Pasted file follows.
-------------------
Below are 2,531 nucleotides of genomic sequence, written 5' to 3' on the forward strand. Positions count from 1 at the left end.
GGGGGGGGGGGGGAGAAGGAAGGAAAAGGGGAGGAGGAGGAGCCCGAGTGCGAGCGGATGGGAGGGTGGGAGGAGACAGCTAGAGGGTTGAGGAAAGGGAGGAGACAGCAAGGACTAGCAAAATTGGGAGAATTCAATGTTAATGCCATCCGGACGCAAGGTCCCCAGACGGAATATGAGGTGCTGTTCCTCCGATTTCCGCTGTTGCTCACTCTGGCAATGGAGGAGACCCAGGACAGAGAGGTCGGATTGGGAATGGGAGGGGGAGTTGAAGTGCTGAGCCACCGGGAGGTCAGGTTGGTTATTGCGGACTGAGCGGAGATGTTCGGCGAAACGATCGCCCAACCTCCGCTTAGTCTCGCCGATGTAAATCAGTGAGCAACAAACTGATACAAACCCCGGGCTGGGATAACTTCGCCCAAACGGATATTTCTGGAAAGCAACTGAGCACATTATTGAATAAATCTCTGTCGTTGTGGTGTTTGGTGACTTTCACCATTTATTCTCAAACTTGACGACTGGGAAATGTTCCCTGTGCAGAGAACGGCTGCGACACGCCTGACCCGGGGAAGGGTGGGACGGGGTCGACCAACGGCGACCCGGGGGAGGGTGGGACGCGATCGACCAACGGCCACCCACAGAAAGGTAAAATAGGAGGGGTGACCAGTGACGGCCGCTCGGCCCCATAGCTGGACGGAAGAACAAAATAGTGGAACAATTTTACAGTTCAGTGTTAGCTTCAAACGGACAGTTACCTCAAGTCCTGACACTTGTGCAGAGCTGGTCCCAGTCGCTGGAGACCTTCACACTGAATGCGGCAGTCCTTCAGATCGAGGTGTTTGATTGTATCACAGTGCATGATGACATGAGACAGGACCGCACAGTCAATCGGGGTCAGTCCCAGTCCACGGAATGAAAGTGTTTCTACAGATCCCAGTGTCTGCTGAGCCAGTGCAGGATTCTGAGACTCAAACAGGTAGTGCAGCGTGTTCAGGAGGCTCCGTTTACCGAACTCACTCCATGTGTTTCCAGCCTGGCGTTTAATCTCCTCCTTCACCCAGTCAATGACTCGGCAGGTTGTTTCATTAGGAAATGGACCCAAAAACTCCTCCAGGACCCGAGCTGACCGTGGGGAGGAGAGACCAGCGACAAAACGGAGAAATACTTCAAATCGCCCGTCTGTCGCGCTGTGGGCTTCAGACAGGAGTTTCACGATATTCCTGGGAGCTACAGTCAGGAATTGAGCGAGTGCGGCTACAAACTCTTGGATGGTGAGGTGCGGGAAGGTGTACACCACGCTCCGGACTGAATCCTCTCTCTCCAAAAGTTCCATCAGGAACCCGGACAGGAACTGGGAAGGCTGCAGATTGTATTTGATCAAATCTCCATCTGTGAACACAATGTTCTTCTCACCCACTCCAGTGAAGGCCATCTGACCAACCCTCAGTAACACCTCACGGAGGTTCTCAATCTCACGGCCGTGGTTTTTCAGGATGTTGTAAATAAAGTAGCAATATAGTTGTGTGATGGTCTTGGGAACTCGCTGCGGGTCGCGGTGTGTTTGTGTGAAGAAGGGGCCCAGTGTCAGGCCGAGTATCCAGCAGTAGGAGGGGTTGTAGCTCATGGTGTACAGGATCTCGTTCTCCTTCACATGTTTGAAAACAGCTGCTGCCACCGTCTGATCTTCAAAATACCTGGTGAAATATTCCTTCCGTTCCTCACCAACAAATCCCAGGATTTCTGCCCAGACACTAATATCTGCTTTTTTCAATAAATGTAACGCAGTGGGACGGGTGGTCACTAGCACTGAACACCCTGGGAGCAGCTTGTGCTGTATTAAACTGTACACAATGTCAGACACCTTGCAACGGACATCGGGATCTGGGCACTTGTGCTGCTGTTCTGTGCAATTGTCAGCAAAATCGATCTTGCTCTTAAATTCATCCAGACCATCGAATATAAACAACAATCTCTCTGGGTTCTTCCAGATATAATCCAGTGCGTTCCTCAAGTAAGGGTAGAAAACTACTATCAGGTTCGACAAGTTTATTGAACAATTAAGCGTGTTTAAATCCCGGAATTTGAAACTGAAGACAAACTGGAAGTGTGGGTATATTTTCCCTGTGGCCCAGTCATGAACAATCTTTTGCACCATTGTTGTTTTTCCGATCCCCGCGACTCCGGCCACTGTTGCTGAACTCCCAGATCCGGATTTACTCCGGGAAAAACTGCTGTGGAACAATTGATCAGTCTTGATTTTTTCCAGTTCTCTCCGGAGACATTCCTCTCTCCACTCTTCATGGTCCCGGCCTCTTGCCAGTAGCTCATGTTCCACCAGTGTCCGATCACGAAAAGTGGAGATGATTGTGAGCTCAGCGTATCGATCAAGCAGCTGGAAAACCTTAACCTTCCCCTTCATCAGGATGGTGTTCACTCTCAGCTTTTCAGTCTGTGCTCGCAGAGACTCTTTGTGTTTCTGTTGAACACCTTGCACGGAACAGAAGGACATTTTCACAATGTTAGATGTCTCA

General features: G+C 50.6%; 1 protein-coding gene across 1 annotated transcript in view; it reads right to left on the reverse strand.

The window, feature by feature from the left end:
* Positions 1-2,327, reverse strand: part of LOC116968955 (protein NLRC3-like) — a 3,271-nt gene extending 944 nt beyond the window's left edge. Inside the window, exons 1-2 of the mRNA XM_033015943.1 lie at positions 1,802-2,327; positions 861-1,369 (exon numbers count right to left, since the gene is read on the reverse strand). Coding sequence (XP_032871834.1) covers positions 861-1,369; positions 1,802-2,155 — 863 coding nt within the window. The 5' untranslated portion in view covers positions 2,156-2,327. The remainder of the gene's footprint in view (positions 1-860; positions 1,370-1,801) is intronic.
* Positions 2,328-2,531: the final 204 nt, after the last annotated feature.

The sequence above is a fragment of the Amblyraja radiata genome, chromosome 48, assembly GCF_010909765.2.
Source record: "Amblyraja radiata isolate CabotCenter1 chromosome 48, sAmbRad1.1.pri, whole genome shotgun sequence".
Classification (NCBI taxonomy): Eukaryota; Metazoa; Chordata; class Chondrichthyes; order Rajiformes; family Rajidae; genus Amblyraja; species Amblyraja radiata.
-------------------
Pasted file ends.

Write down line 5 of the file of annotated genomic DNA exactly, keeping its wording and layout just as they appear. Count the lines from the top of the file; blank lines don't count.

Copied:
* Positions 1-2,327, reverse strand: part of LOC116968955 (protein NLRC3-like) — a 3,271-nt gene extending 944 nt beyond the window's left edge. Inside the window, exons 1-2 of the mRNA XM_033015943.1 lie at positions 1,802-2,327; positions 861-1,369 (exon numbers count right to left, since the gene is read on the reverse strand). Coding sequence (XP_032871834.1) covers positions 861-1,369; positions 1,802-2,155 — 863 coding nt within the window. The 5' untranslated portion in view covers positions 2,156-2,327. The remainder of the gene's footprint in view (positions 1-860; positions 1,370-1,801) is intronic.